Can I simply suggest two things. If you come up with a design idea or set about to create one, do some research. Google "binary patterns" and "binary knit patterns" and ask around. Keep a record (diary) of attempts to locate if anyone already has a copyright design. If you've made fairly exhaustive attempts then, if legal action is ever threatened, you have an excellent case. Revelry will be an excellent resource for this type of issue I think.

In terms of being 'inspired'. A design is more that the stitches. It is the shape, the way it is put together, the stitches, the seaming and so on. You need to remember this and that changing one aspect or two..does not necessarily alter the fundamental prior design.

We generally know when we see really innovative work because it IS so different. New shapes, new design elements, new patterns and so on.
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Old 08-09-2007, 09:51 PM   #16
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My husband is in law school for intellectual property, so I was just talking to him about this issue. He does biosciences stuff, so no copyright issues (which is VERY different from any other type of law), so he is no expert. However, he pointed out that someone likely owns the copyright to the binary pattern, so the designer of the original scarf could have been unknowingly infringing on that. Wouldn't that be a twist?
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Old 08-09-2007, 10:38 PM   #17
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bip.. Binary numbers and code patterns are of course not new and applying two numbers to a graph is probably not copyrightable per se. In this instance it would be the application to an item that is the copyright issue. The application and then description of 'how to make/achieve'. As others have pointed out here...basic stitches are not copyright; its how they are used and drawing in various design issues/elements that's key.

One of the copyright success stories is the smiley face. The guy who originally designed that has done very very nicely thank you

In terms of design moderation Target took a law suit against a company that had a bullseye design. The second company altered the bullseye (number of circles and width) and did not have red however Target argued, and successfully I might add, that the bullseye basic design was associated with them. The second company had to pay compensation and costs and alter their design.
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Old 08-09-2007, 10:42 PM   #18
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Knitty's Center Square Hat reminds me of the Target sign. Oooh, scandal.


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Old 08-09-2007, 11:34 PM   #19
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Originally Posted by Knitting_Guy View Post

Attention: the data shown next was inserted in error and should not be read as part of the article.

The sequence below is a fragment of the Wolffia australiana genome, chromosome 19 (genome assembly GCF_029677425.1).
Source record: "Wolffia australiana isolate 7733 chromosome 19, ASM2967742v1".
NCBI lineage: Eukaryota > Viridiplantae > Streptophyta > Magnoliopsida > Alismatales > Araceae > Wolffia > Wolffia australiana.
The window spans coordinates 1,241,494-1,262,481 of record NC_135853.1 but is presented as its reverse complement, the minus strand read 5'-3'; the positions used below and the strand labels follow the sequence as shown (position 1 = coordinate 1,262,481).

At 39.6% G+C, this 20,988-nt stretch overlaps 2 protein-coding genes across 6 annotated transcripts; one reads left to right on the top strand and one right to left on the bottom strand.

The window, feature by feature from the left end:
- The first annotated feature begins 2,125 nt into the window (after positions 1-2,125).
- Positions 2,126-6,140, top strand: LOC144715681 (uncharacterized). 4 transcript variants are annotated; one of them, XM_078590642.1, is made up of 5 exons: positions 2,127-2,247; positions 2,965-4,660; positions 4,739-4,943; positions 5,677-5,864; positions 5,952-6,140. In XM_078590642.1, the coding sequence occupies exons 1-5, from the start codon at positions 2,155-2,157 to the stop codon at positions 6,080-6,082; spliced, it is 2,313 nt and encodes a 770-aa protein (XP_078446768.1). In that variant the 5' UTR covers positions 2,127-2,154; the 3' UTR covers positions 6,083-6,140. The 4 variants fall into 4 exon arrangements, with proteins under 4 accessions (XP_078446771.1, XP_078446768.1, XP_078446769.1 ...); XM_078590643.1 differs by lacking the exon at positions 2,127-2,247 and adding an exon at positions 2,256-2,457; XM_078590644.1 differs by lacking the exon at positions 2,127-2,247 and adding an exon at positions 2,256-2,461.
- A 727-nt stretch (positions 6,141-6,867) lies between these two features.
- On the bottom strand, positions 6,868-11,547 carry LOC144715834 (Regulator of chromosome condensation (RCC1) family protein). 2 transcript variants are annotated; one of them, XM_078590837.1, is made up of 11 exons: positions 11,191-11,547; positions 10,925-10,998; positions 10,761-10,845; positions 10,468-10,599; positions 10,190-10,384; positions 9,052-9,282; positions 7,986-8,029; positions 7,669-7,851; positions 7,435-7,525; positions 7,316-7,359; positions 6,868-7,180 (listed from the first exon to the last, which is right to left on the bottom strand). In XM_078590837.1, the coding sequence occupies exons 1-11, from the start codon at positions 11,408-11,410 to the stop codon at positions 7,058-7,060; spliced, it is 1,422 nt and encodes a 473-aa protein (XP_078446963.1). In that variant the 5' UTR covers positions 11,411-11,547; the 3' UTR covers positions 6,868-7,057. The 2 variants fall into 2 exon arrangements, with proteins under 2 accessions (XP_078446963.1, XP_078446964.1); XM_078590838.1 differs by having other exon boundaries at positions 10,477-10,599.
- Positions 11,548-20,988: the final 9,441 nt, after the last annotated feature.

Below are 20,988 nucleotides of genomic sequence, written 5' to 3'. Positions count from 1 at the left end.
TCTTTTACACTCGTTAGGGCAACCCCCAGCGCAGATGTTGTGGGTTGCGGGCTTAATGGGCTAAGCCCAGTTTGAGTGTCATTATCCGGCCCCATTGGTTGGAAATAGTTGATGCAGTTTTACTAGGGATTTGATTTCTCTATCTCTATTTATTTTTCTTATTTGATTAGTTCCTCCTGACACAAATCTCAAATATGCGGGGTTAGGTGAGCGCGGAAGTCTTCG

Copyright infringement is not dependent upon your having seen the original copyrighted item. The copyright exists and the holder of the copyright has a right, even an obligation under the law, to enforce it or risk losing it much like a patent.

Whether you purposely copied the item or came up with the same thing on your own actually makes no difference under the law.

And yes, in some ways one could argue that it's somewhat oppressive, but it's the best theft protection currently available.

It has been a long time since I took Literary Editing, when we discussed copyright and plagiarism, but I am SURE this is not right.

I feel that people are taking a stricter view of knit-copyright than actually exists, and while I do agree with "better safe than sorry" when it comes to lawsuits, I don't think that the law is as black and white as it is being painted to be.

I need to think more on this issue, though, to come up with coherent arguments. (It's late, and 3 beers doesn't help my case. )

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Old 08-09-2007, 11:38 PM   #20
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Originally Posted by bip View Post
My husband is in law school for intellectual property, so I was just talking to him about this issue. He does biosciences stuff, so no copyright issues (which is VERY different from any other type of law), so he is no expert. However, he pointed out that someone likely owns the copyright to the binary pattern, so the designer of the original scarf could have been unknowingly infringing on that. Wouldn't that be a twist?
I highly doubt it. Binary is just 1s and 0s used to represent on/off states - it's a convention, not a design.

(Likewise, the dots and dashes of the Morse code aren't copyright, even though Morse has a lifetime credit in its name. The ACTGs of DNA are also not copyright, just a convention on how to represent the nucleotides.)

In the original question, it's probably best to look at the situation of what is the same versus what has been changed.

The technique? Different. The stitch pattern? Different.

It is a scarf - but no one holds copyright on "the scarf", or we'd all be broke paying the royalties.

So what's the same? The colour? Not really part of the pattern. You can do a derivation in black and amber to look like the other common cga monitor type easily enough. And colour combinations aren't copyrightable either.

So, it comes down to knitting a representation of binary code in a different technique, using different stitches. In my opinion, the idea of knitting binary is just not copyrightable, any more than the idea of knitting a stripe, or an intarsia flower, or adding Fair Isle snowflakes are copyright infringements. Stripes, flowers, snowflakes - and the 1s and 0s of binary - are representations of items that are not themselves copyright.

It would be entirely different if you were copying a design, or a logo that was identifiable and had its own copyright, but you can buy a thousand types of fabric, coffee mugs, t-shirts, posters, etc. all with binary designs (and some with actual binary messages). The idea of the binary 1s and 0s is firmly in the public domain (and the Matrix, apparently).

And the truth is that ideas cannot be copyright, only implementations can. And if the only similarity is that the item uses 1s and 0s, that's just not enough to claim a copyright violation (especially given that binary representations are public domain).

To take this to extremes, what if I were to knit a binary hat, or sweater or afghan? What if I were to change the size of the motifs, or the colour, or the font? All these items would still be knitted, and still use binary - and all could be inspired by the initial scarf - but, IMO, none of them would represent an infringement of copyright.


Last edited by Jacklad : 08-09-2007 at 11:42 PM. Reason: Grammar police.